''Some of us started dying," said Robert Stanley, 56, director of research for Air Traffic Software Architectures Inc. in Ottawa. ''Heart attacks and the like. Thirty years of Twinkie-eating."
  • It all works out (Score:5, Interesting)

    by overshoot (39700) on Friday August 26, 2005 @11:25AM (#13407988)
    Schools don't teach analog electronics any more, either. Which means that old analog farts like me are finally getting ours after decades of being dissed as obsolete.

    After all, there's no such thing as digital. Just as all the old analog dinosaurs were retiring the high-speed digital crowd discovered that maybe everything wasn't all ones and zeros.

    Same applies to mainframes: mainframe technology has been dissed as obsolete for decades. Just as the microprocessors that (mostly) displaced them finally get to where they can use some of that "ancient" mainframe technology, the people who know how to apply it are leaving.

    I'm sure a few will be willing to stay on the job if they're asked nicely enough.

    Karma is a bitch -- especially the "comes around" part.

    • Re:It all works out (Score:5, Interesting)

      by csirac (574795) on Friday August 26, 2005 @12:00PM (#13408381) Homepage
      I think you're taking a fairly simplistic view of current EE teaching in general. I know that in my course, of the 8 subjects offered in first year, only one is purely digital.

      I'm in 4th year now. Final semester. And this is the first semester where I can truly say it's all digital; this being the case for the stream I chose (computer systems). The alternative stream is communications (more RF/wireless stuff). This semester is all advanced DSP and CPU design, with digital control theory thrown in too.

      It's not like we spend four years learning how to count in binary. But the truth is, there is a lot of demand for digital electronics, and so a lot of the curriculum has replaced the more archaic, "voodo" analog tricks with it.

      That said, we still learn all about simple BJT amplifiers, with temperature stabalising modifications and all that jazz, all about their structure at an electron level (having semiconductor experts as lecturers help here), not to mention the oodles of op-amp, transmission line, passive filter theory and labs...

      I even had the pleasure of designing, building and testing a microwave signal amplifier that operated at 1GHz, which I would like to think is something worth mentioning considering my stream is supposed to be "computer" specialised.

      I'm a little surprised you think there are EEs out there who belive it's all just "1s and 0s"... I don't think there's a serious professional digital electronics designer out there who is that naive..

      Anyway, I'm off to do more FPGA work...
      • Re:It all works out (Score:3, Interesting)

        by overshoot (39700)
        I'm a little surprised you think there are EEs out there who belive it's all just "1s and 0s"... I don't think there's a serious professional digital electronics designer out there who is that naive..

        Welcome to the real world. In a building with over a hundred engineers, there are only two who could tell you Kirchoff's Laws off the top, and maybe five others who remembered hearing of them at one time. The rest deal entirely in Verilog.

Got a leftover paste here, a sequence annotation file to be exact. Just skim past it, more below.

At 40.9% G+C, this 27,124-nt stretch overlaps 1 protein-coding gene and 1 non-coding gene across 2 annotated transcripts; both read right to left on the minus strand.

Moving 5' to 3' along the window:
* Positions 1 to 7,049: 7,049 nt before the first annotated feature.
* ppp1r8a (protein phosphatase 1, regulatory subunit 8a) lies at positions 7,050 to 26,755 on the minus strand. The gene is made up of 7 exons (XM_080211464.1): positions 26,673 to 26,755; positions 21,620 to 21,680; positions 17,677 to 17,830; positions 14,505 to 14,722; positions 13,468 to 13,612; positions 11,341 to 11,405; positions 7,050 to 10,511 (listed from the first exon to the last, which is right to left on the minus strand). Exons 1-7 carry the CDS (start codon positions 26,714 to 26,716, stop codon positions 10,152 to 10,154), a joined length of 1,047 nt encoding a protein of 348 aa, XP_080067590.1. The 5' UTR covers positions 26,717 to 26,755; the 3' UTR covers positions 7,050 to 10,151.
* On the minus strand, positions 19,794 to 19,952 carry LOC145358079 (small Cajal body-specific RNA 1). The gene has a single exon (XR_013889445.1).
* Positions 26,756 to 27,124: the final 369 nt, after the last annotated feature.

What's worse, at a nearby major university with over 60,000 studen

    • Just as all the old analog dinosaurs were retiring the high-speed digital crowd discovered that maybe everything wasn't all ones and zeros.

      Pfft. Everyone knows there's no such thing as two.

  • by pjrc (134994) <paul@pjrc.com> on Friday August 26, 2005 @11:26AM (#13408001) Homepage Journal
    This sound like the corporate hiring mindset, where the objective is to look for a person with specific "training" and "experience" which perfectly matches the anticipated job description.

    Absent is importance placed on "capable of learning", "able to take on new responsibilities", or even just general intelligence.

    It's amazingly short sighted. Technology changes, and within almost any company, there's regular change. Hiring overall good people who can adapt and learn new systems ought to be the mindset, but usually it isn't.

  • by CubicleView (910143) on Friday August 26, 2005 @11:26AM (#13408008) Journal
    Simple supply and demand, once there's a demand there'll be a supply. There might be a period of time where people are short handed but I'd say it'd amount to a blip on the radar
  • RE: Other effects... (Score:5, Interesting)

    by fshalor (133678) <fshalor@comcastUUU.net minus threevowels> on Friday August 26, 2005 @11:27AM (#13408020) Homepage Journal
    Keep in mind, this is everything for us... and most of us don't even know it.

    When you go to the dr's office, guess what's running your insurance data (usually....) ibm.

    A friend's dad is 1.6 yrs from retirement and one of the last of the people in his area that run the zOS machines. It is scarry. Truely scarry.

    I can talk some hardware with this guy, and a little bit of "good comptuing practices" sort of stuff, but I can't touch him for his knowledge of the workings of the code and systems. And *forget* finding those little "google:howto+topic" miracles like I do daily for my linux admin stuff.

    I'm sure most linux savvy ops who know a little about databases could fill in, but there's going to be some issues in the next 5 years or so.